With streaming music being such an immediate, technology-dependent service, customer service is key too. And Xbox delivers. They offer a variety of ways to contact a representative or other users to ask a question, including:
- A support page with a ton of links that direct you to billing information, account management, instructions to set up Xbox on a variety of devices, and more. Their support page is intuitive as well. Before getting very far, you have to specify what you need help with (Xbox One, Xbox 360, billing, your account, or Xbox on other devices). Then you'll see links about commonly asked questions, ways to contact Xbox or Microsoft, etc. to get your question answered.
- Community support forums.
- Live chat. Plus, they'll give you an estimated wait time until you can speak with a representative! Not many competitors can say they offer that.
- Tweeting, which can often be the easiest way to make contact.
In some ways, however, the Xbox website is somewhat restrictive.
True, they provide a variety of options for contacting a representative and getting answers. But unless you have a Microsoft account, it's very difficult to preview the layout for streaming their music. Furthermore, a lot of the information on their site is somewhat vague. It's difficult to find specific information for simple facts, such as the bit rate they play songs at.
Simply put, you have to sign in to get answers.
Interestingly, Xbox also used to provide a free version for streaming music. But as of December 2014, they took this option away and now require users to pay for a subscription. Called the Xbox Music Pass, this subscription costs $9.99 per month or $99.99 per year. While you definitely get a lot of benefits as a paying subscriber, it's a definite turnoff that Xbox took away their free option.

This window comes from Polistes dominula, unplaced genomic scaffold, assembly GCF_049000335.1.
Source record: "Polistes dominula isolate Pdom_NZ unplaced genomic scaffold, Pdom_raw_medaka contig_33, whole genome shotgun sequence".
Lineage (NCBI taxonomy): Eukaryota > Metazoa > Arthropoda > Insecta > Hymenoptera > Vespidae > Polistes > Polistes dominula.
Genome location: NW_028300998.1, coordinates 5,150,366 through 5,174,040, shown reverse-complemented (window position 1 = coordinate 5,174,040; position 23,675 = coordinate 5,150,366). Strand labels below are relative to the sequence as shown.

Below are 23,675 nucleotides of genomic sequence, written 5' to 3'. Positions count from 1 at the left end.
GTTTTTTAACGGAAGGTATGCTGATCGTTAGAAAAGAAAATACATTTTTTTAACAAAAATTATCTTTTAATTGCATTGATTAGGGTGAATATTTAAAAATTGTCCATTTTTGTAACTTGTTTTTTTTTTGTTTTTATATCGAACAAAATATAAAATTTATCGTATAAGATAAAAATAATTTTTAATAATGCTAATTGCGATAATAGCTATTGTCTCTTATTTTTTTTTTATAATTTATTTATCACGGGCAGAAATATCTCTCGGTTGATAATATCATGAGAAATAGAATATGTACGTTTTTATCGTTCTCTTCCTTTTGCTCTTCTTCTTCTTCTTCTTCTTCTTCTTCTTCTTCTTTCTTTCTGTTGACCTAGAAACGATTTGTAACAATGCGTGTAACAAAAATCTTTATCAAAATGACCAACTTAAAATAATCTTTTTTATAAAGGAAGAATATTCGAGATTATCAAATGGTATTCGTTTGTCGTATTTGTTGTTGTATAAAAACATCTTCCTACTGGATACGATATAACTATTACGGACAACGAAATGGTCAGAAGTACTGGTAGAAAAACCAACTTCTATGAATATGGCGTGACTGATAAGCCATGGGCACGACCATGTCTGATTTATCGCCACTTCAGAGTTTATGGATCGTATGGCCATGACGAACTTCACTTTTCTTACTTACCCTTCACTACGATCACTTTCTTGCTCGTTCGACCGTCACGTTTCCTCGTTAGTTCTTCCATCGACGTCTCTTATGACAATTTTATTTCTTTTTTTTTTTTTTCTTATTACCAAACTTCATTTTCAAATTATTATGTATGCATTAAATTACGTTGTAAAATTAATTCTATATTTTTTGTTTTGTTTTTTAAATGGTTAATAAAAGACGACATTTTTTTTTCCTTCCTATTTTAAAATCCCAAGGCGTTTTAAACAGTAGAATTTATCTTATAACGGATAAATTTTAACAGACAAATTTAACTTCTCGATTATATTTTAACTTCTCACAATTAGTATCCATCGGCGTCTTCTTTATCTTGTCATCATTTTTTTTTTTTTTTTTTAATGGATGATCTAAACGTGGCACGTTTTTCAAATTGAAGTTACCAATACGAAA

Another, yet minor, disadvantage of using Xbox is that it only lets you stream music through one device at a time. You'll have access to a variety of devices, but if you're streaming from your phone, you won't be able to listen from your desktop at the same time. Chances are you won't need to do this very often, but it's still nice to have the flexibility.
Last but not least, Xbox Music is young and somewhat inexperienced compared to other streaming services. They've been in business for only two years, which means they have yet to prove stable enough to please their growing customer base and thrive long-term in a changing economy.
The Bottom Line
Because Xbox Music comes from the well-known, reputable Microsoft, chances are good that it will remain a successful option for streaming music. Despite its short lifespan thus far, it still outdoes some competitors in its market size, library size, and rewards.
As the customer, you know you have lots of options for music streaming companies.
So what makes Xbox stand out, since it has comparable prices, songs, and features?
For the most part, it's unique for its global access and platform accessibility. Especially if you're already an Xbox consumer for gaming, you might feel more comfortable streaming through a business you're already familiar with. But for old and new customers alike, Microsoft aims to please and, through Xbox Music, has expanded its products to now meet your streaming needs too.